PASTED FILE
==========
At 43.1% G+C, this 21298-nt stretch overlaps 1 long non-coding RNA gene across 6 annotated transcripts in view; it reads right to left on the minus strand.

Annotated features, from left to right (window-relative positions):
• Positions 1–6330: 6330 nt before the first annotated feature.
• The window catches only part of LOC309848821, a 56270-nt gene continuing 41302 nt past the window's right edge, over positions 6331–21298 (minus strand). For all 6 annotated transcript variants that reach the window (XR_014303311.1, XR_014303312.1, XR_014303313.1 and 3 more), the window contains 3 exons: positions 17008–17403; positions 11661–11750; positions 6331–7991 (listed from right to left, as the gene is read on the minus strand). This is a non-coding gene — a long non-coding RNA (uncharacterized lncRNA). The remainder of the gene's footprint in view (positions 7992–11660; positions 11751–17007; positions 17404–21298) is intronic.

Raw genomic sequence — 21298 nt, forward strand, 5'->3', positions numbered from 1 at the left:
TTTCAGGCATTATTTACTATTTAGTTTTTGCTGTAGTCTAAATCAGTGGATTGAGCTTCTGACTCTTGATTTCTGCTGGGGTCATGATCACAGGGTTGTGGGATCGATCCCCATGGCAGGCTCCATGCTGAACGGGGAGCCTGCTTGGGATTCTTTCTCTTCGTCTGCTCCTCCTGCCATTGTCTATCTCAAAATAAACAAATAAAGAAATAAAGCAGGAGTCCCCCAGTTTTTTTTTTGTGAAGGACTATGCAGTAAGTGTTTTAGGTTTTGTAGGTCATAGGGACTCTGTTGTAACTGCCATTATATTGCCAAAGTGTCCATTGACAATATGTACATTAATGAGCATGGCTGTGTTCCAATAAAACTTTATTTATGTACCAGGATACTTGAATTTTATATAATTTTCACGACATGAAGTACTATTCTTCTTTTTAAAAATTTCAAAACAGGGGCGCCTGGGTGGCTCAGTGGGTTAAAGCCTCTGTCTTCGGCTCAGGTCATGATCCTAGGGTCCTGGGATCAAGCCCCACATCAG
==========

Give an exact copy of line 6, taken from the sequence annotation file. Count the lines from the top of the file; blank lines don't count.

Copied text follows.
TTTCAGGCATTATTTACTATTTAGTTTTTGCTGTAGTCTAAATCAGTGGATTGAGCTTCTGACTCTTGATTTCTGCTGGGGTCATGATCACAGGGTTGTGGGATCGATCCCCATGGCAGGCTCCATGCTGAACGGGGAGCCTGCTTGGGATTCTTTCTCTTCGTCTGCTCCTCCTGCCATTGTCTATCTCAAAATAAACAAATAAAGAAATAAAGCAGGAGTCCCCCAGTTTTTTTTTTGTGAAGGACTATGCAGTAAGTGTTTTAGGTTTTGTAGGTCATAGGGACTCTGTTGTAACTGCCATTATATTGCCAAAGTGTCCATTGACAATATGTACATTAATGAGCATGGCTGTGTTCCAATAAAACTTTATTTATGTACCAGGATACTTGAATTTTATATAATTTTCACGACATGAAGTACTATTCTTCTTTTTAAAAATTTCAAAACAGGGGCGCCTGGGTGGCTCAGTGGGTTAAAGCCTCTGTCTTCGGCTCAGGTCATGATCCTAGGGTCCTGGGATCAAGCCCCACATCAG